Tuesday, December 30, 2008
INDEPENDENCE -- The state's history of Mexican migration and the complex issues related to it will be examined in an Oregon Chatauqua event at the Heritage Museum on Saturday, Jan. 10.
Erlinda Gonzales-Berry will present "Sojourners, Settlers, and New Immigrants: Mexicanos in Oregon" at 1:30 p.m.
Gonzales-Berry is a professor emeritus at Oregon State University, and was that institution's chairwoman of the Ethnic Studies Department for a decade before retiring in December 2007.
Before that, she was a professor of Spanish and Chicano/Latino Culture and Literatures at the University of New Mexico, and chairwoman of the Department of Spanish and Portugues
Gonzales-Berry will explore the 75-year history of migration and settlement of Mexicans in Oregon, highlighting sustained practices of community building, struggles for integration, and contributions to the cultural and economic landscape of the state.
The number of Latinos residing in Oregon has increased dramatically in the last decade, leading one scholar to speak of "the browning of Oregon."
Gonzales-Berry will draw on her own extensive fieldwork, newspaper articles, archival photographs, and government agency reports to provide a sort of community portrait.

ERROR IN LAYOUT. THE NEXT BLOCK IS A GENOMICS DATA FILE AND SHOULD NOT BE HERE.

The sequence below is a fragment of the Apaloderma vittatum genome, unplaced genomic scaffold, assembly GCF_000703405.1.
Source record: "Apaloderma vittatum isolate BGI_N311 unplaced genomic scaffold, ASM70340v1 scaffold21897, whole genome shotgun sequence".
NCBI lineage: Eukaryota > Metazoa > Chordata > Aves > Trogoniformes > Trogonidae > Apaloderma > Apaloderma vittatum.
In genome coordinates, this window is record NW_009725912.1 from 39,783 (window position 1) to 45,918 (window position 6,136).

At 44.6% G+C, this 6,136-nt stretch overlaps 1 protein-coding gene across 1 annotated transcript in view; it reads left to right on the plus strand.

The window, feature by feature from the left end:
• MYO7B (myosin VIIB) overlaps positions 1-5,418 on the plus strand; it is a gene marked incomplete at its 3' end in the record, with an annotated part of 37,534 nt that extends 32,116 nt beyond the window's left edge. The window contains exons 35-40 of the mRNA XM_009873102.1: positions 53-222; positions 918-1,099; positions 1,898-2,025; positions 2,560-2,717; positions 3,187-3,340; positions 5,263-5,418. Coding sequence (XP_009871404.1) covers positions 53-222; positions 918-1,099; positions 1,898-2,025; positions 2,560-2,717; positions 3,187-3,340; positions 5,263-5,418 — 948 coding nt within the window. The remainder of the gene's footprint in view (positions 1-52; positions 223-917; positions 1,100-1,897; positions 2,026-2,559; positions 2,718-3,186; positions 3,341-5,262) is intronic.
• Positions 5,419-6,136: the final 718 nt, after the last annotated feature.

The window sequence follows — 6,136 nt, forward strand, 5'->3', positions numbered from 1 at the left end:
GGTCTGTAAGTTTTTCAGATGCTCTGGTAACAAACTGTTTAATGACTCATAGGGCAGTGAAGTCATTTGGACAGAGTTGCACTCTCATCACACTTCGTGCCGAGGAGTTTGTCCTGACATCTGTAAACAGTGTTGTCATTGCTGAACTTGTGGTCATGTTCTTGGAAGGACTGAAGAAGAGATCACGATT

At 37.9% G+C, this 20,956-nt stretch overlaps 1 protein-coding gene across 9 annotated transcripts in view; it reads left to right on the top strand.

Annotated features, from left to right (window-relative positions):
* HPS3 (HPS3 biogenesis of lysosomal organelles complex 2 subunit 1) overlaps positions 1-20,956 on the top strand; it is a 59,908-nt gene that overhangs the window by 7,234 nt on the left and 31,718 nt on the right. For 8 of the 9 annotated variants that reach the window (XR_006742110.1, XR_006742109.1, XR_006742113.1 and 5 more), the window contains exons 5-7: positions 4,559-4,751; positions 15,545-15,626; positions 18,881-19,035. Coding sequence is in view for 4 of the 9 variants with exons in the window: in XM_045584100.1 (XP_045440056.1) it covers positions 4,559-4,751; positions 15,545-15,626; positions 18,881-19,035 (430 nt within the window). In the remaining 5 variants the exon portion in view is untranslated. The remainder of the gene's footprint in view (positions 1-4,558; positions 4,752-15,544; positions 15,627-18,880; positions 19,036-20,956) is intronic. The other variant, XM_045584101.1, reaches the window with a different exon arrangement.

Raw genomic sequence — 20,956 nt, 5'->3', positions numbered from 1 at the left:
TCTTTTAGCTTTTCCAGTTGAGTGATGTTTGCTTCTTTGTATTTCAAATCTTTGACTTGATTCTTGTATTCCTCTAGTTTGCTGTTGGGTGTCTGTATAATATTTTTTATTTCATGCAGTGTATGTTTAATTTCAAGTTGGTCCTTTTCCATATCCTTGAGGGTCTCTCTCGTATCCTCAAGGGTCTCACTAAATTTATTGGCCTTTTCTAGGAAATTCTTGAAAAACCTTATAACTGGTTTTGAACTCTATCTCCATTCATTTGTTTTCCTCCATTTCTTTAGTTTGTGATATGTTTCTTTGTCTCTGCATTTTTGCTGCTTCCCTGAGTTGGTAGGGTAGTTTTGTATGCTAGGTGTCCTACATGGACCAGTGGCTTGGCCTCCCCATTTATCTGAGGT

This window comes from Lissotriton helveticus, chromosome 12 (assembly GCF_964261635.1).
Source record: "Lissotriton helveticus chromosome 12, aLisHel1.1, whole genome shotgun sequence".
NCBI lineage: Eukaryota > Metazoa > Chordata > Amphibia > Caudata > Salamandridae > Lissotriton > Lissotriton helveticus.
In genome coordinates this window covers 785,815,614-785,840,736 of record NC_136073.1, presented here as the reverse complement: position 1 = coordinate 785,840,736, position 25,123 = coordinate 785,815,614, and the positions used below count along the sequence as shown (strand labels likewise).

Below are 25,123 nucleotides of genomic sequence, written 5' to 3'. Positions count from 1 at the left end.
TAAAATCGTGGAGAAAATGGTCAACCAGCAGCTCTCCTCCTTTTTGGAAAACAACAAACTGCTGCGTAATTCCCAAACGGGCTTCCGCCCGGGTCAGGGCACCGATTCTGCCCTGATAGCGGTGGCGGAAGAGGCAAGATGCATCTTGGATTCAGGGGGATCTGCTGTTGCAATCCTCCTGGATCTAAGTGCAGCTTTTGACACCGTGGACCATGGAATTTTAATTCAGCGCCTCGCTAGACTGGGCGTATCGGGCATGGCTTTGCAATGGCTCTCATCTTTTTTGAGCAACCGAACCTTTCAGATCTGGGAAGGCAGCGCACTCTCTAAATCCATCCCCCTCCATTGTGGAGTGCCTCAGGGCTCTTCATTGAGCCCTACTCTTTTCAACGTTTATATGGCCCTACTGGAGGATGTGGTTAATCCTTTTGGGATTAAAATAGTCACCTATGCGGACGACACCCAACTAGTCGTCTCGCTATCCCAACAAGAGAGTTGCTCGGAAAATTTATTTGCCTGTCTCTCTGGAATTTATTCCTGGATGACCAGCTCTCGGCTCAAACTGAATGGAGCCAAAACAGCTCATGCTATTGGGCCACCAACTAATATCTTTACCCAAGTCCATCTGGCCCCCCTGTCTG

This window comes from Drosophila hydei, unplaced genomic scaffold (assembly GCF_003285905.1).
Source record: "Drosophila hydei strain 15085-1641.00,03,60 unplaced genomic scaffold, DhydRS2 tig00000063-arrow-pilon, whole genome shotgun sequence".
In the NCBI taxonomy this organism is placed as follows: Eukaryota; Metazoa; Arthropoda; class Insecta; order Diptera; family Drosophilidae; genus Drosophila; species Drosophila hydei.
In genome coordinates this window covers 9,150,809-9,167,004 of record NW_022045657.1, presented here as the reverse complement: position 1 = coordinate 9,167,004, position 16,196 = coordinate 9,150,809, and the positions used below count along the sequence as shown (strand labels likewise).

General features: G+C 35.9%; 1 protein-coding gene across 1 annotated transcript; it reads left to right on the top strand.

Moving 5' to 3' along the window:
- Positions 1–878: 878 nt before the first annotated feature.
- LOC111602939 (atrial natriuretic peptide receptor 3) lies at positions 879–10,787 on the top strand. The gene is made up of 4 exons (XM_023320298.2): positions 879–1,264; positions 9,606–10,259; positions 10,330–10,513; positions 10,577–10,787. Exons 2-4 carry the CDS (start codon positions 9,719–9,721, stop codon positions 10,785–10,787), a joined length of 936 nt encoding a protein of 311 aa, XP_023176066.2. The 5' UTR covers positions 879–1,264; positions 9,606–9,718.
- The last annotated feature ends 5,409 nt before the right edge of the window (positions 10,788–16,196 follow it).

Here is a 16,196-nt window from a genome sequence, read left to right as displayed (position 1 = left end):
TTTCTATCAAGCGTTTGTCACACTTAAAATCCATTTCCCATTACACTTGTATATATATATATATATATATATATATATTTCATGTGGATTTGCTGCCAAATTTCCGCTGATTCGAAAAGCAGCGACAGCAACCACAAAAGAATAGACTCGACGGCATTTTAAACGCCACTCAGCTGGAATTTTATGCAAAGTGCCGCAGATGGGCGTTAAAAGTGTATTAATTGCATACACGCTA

Part of her discussion will focus on the relation between globalization and current patterns of worldwide migration, and, according to Gonzales-Berry, "the inherent contradiction ... of borderless nations for economic enterprises, and borders as law-enforcement and protection barriers for national identity and sovereignty."
The Jan. 10 program in Independence is one of several offered by the Oregon Humanities Council, an independent, nonprofit affiliate of the National Endowment for the Humanities that is dedicated to the belief that knowledge and ideas are fundamental to the health of our communities
The presentation is free to the public.
For more information: 503-838-4989.